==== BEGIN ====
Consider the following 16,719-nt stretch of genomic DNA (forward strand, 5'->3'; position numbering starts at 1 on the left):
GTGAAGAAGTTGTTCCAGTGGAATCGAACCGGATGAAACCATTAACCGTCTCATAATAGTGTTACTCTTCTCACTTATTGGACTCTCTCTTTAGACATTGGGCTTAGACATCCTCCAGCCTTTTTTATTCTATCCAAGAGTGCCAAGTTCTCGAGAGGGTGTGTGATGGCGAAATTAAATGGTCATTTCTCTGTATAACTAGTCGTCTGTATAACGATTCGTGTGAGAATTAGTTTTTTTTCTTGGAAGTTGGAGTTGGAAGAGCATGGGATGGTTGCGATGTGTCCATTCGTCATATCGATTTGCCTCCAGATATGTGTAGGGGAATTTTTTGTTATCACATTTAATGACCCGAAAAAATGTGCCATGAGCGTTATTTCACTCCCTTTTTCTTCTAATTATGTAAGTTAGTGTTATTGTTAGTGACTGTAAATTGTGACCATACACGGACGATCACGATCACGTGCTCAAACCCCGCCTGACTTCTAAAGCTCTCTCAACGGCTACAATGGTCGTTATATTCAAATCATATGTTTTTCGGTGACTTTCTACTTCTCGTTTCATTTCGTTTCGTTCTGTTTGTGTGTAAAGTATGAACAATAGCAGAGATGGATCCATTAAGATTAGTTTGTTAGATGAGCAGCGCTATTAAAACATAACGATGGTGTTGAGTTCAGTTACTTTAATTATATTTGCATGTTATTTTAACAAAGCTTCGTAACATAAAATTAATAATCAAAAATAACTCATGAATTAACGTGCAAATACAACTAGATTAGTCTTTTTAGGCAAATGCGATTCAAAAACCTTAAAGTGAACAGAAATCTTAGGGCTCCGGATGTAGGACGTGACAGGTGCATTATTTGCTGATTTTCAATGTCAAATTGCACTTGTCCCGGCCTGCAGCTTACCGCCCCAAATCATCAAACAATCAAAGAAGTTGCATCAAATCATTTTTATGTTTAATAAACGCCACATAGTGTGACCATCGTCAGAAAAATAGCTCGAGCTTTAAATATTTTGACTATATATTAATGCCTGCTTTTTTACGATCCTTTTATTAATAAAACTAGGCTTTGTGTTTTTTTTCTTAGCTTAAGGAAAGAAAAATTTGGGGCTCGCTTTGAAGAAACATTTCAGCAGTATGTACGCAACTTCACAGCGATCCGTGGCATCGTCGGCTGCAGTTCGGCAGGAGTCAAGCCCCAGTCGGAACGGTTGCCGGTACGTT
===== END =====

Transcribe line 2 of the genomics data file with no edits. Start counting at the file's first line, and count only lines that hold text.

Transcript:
GTGAAGAAGTTGTTCCAGTGGAATCGAACCGGATGAAACCATTAACCGTCTCATAATAGTGTTACTCTTCTCACTTATTGGACTCTCTCTTTAGACATTGGGCTTAGACATCCTCCAGCCTTTTTTATTCTATCCAAGAGTGCCAAGTTCTCGAGAGGGTGTGTGATGGCGAAATTAAATGGTCATTTCTCTGTATAACTAGTCGTCTGTATAACGATTCGTGTGAGAATTAGTTTTTTTTCTTGGAAGTTGGAGTTGGAAGAGCATGGGATGGTTGCGATGTGTCCATTCGTCATATCGATTTGCCTCCAGATATGTGTAGGGGAATTTTTTGTTATCACATTTAATGACCCGAAAAAATGTGCCATGAGCGTTATTTCACTCCCTTTTTCTTCTAATTATGTAAGTTAGTGTTATTGTTAGTGACTGTAAATTGTGACCATACACGGACGATCACGATCACGTGCTCAAACCCCGCCTGACTTCTAAAGCTCTCTCAACGGCTACAATGGTCGTTATATTCAAATCATATGTTTTTCGGTGACTTTCTACTTCTCGTTTCATTTCGTTTCGTTCTGTTTGTGTGTAAAGTATGAACAATAGCAGAGATGGATCCATTAAGATTAGTTTGTTAGATGAGCAGCGCTATTAAAACATAACGATGGTGTTGAGTTCAGTTACTTTAATTATATTTGCATGTTATTTTAACAAAGCTTCGTAACATAAAATTAATAATCAAAAATAACTCATGAATTAACGTGCAAATACAACTAGATTAGTCTTTTTAGGCAAATGCGATTCAAAAACCTTAAAGTGAACAGAAATCTTAGGGCTCCGGATGTAGGACGTGACAGGTGCATTATTTGCTGATTTTCAATGTCAAATTGCACTTGTCCCGGCCTGCAGCTTACCGCCCCAAATCATCAAACAATCAAAGAAGTTGCATCAAATCATTTTTATGTTTAATAAACGCCACATAGTGTGACCATCGTCAGAAAAATAGCTCGAGCTTTAAATATTTTGACTATATATTAATGCCTGCTTTTTTACGATCCTTTTATTAATAAAACTAGGCTTTGTGTTTTTTTTCTTAGCTTAAGGAAAGAAAAATTTGGGGCTCGCTTTGAAGAAACATTTCAGCAGTATGTACGCAACTTCACAGCGATCCGTGGCATCGTCGGCTGCAGTTCGGCAGGAGTCAAGCCCCAGTCGGAACGGTTGCCGGTACGTT